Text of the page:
The votes are in! A decisive majority of the 17.5 million Twitter users who took part in Elon Musk’s Twitter poll want the billionaire to step down as CEO of the social network. If Musk respects their wishes, as he promised to do, there will likely be a big sigh of relief at Tesla, whose investors have begun to worry that the world’s most valuable automaker lacks a full-time CEO.
In other potentially good news for Tesla, it is no longer the only automaker under federal investigation for its autonomous driving systems: regulators are also probing mishaps involving Cruise’s driverless robo-taxis in San Francisco.
Also: embattled autonomous trucking company TuSimple will cut half its workforce, Waymo begins making driverless trips to the Phoenix airport, Hyundai suggests the new EV tax credit rules will jeopardize its EV strategy in the U.S., and Uber sues to stop a mandated pay raise for its drivers in New York City. Finally, two drone companies, Zipline and Swoop, are expanding their roles delivering critical medical supplies to hard-to-reach populations in Africa.
Will Tesla get its CEO back? It’s hard to keep track of the whirlwind of Elon Musk news, but as of Monday morning the eccentric entrepreneur had posted a poll on Twitter asking users whether he should remain as CEO of the social media company, saying he would abide by the outcome. The result was a decisive “No.” There has been no further word from him on whether he’ll actually leave, but it would certainly be a convenient time for him to do so. It’s not just that his tenure at Twitter has been extremely controversial and unprofitable, but his focus on the social network has angered Tesla investors, who worry that the world’s leading EV maker no longer has a full-time CEO. Stepping away from Twitter may help head off a challenge to his leadership of the company that actually makes him money.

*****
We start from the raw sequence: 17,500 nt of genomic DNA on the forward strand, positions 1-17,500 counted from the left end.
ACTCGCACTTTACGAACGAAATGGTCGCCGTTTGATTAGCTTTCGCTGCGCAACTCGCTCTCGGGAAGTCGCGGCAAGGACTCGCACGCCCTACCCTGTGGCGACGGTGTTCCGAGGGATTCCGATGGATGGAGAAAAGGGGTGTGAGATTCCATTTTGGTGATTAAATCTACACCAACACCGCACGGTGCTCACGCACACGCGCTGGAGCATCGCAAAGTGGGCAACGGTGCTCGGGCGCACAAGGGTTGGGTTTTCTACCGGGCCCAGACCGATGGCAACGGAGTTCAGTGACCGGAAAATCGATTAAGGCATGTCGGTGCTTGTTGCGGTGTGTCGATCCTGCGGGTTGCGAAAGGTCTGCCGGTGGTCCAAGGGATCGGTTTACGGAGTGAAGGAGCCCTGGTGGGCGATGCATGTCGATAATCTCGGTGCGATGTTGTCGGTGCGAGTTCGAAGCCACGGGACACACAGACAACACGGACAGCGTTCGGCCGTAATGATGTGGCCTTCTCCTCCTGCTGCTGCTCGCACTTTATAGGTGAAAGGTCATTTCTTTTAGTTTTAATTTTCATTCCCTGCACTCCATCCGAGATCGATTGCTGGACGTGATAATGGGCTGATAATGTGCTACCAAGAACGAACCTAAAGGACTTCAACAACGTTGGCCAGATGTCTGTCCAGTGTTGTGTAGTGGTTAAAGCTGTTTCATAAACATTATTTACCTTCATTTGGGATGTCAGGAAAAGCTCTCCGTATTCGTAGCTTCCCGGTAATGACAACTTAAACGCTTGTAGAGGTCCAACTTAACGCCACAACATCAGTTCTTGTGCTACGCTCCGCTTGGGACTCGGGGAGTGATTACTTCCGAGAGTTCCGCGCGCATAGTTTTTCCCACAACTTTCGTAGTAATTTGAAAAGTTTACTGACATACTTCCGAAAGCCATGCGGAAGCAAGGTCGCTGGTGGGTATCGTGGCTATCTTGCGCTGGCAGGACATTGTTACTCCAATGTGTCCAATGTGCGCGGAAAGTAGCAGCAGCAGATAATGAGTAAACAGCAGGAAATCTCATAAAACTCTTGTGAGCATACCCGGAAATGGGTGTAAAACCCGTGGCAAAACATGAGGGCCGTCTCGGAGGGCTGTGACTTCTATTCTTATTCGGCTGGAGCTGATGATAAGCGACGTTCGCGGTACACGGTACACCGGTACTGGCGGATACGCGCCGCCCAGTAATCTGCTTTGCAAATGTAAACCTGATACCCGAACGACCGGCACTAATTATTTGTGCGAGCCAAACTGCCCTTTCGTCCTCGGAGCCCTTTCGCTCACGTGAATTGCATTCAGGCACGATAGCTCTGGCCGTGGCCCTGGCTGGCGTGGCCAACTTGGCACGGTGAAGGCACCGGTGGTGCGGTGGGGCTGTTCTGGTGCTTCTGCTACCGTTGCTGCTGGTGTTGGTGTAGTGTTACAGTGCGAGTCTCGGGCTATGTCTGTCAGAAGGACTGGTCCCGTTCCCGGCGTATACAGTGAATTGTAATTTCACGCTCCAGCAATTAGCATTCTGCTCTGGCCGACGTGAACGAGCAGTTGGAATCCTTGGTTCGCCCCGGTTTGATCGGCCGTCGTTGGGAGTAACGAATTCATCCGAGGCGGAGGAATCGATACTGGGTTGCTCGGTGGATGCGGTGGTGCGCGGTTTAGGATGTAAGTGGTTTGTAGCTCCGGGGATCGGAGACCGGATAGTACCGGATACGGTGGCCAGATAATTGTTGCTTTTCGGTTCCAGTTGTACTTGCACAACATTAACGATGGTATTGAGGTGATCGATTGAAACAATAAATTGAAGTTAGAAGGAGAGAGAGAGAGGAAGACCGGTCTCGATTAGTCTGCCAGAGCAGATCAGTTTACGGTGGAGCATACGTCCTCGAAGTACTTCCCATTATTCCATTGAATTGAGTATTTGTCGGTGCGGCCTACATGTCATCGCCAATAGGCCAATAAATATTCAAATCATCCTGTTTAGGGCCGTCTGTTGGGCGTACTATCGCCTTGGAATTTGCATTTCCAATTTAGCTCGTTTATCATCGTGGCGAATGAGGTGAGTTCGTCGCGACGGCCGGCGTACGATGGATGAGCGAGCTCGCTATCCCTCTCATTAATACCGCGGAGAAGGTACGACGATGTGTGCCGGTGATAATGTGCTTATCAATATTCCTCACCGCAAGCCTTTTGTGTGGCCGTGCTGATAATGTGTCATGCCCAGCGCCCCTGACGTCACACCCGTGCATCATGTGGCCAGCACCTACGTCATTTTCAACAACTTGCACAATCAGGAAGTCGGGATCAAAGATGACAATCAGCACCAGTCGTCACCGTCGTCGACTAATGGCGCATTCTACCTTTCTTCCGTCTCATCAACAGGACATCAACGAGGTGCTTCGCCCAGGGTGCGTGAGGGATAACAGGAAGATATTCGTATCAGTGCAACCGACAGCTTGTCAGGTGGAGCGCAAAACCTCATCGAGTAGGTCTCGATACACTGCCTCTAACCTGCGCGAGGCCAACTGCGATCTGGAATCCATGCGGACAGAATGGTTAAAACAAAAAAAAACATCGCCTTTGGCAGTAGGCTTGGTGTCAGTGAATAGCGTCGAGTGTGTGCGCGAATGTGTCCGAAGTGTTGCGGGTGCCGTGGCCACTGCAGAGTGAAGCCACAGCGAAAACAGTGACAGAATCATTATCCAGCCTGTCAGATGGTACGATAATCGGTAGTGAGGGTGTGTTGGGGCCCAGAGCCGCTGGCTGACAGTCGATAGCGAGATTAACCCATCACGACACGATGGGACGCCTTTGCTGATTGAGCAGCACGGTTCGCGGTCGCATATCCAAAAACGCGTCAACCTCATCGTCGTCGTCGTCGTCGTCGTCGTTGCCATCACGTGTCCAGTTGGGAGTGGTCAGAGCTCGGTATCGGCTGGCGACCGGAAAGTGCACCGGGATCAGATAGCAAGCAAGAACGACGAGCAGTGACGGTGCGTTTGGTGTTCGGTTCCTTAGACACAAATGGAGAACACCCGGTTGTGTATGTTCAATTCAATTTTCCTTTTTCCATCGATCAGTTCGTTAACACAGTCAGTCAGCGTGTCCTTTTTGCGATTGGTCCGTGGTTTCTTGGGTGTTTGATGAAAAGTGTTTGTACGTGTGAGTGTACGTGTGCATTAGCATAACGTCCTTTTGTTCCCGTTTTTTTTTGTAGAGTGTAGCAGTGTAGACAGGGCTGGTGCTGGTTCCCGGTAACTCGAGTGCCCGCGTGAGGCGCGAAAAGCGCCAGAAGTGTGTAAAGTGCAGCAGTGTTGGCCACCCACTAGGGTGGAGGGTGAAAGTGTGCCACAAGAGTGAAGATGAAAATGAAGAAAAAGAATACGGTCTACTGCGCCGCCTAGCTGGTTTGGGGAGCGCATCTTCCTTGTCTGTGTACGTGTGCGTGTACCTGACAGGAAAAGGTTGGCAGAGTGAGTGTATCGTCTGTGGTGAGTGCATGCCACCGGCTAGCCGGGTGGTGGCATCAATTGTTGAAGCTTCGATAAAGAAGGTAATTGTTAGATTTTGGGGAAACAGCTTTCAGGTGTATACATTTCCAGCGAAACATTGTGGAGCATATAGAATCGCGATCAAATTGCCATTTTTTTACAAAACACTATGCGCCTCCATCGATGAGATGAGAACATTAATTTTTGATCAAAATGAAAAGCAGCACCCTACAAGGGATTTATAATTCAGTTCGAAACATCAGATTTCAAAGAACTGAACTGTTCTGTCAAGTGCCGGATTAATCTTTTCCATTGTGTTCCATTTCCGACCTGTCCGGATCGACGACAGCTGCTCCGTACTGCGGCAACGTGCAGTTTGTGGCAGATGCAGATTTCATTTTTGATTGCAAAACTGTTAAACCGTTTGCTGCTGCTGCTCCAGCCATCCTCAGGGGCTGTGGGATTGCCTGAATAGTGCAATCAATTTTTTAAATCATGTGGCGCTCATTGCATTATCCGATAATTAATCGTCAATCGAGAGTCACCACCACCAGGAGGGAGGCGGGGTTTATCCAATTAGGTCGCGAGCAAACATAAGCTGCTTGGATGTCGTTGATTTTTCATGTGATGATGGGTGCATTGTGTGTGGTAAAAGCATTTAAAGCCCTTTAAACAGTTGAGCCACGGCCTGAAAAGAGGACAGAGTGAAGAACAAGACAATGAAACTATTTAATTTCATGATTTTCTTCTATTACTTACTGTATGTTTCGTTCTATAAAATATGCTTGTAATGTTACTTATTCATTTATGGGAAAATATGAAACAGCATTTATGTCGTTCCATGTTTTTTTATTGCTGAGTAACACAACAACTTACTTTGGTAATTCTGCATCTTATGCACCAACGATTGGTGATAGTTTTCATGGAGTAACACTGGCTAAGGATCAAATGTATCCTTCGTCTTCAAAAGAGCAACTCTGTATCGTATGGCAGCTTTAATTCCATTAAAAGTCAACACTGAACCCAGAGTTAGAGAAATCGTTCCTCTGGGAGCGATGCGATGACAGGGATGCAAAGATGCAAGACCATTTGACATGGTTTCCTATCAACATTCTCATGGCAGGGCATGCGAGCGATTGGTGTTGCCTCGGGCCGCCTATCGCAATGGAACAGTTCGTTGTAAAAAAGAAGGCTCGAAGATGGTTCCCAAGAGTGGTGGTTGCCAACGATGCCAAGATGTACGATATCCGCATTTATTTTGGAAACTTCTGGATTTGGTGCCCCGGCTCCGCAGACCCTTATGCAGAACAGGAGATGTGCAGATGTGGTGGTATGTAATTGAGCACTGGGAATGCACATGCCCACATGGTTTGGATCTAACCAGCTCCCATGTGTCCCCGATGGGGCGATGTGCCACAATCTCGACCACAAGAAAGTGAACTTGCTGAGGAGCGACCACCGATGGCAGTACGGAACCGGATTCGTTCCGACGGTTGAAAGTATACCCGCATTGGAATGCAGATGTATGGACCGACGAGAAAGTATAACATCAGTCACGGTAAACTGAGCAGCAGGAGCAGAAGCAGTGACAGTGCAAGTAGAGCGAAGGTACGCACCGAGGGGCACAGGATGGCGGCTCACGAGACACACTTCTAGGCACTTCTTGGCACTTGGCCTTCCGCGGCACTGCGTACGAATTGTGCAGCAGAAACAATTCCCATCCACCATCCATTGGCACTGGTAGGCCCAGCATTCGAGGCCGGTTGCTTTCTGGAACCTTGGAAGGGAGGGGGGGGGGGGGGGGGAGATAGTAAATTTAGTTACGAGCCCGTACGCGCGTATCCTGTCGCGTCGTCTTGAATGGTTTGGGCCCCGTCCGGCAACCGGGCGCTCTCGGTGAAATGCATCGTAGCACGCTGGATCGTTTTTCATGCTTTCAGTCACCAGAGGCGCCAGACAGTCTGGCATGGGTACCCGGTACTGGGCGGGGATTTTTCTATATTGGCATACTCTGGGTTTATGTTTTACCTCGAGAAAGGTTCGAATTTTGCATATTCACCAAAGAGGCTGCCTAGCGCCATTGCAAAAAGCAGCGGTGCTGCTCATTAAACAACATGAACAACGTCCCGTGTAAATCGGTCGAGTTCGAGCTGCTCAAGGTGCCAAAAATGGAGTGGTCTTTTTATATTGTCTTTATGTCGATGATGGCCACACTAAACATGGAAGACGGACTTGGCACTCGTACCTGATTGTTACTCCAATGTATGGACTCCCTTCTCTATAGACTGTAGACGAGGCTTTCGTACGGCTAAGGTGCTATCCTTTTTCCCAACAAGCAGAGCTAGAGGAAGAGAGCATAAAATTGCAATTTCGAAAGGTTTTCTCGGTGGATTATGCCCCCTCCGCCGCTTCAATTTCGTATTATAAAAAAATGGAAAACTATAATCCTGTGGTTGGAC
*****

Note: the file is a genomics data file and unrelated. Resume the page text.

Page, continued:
Waymo opens up airport service: You can now get a driverless ride between downtown Phoenix and the Sky Harbor International Airport courtesy of Waymo, the Alphabet-owned autonomous ride-hailing service. The company has been running the service for a month, but only with a select group of “tester” customers. Now it’s open to anyone.
Feds investigating Cruise: The National Highway Traffic Safety Administration begins a preliminary investigation into numerous reported incidents involving driverless taxis operated by Cruise, the GM subsidiary running a robo-taxi business in San Francisco since June. Fortunately, unlike the Tesla Autopilot crashes the agency is investigating, none of the incidents involving Cruise have resulted in deaths…
TuSimple to cut half its workforce: The autonomous trucking company reportedly plans to lay off roughly half of its 1,430 employees before the end of the year. The job cuts come two months after it fired its CEO over his ties to a rival Chinese company. TuSimple, which went public in the spring of 2021, is one of a number of high-profile mobility startups that have struggled after going public via SPAC. Its stock is now trading at $1.54, down from a high of $62.58 shortly after going public last year.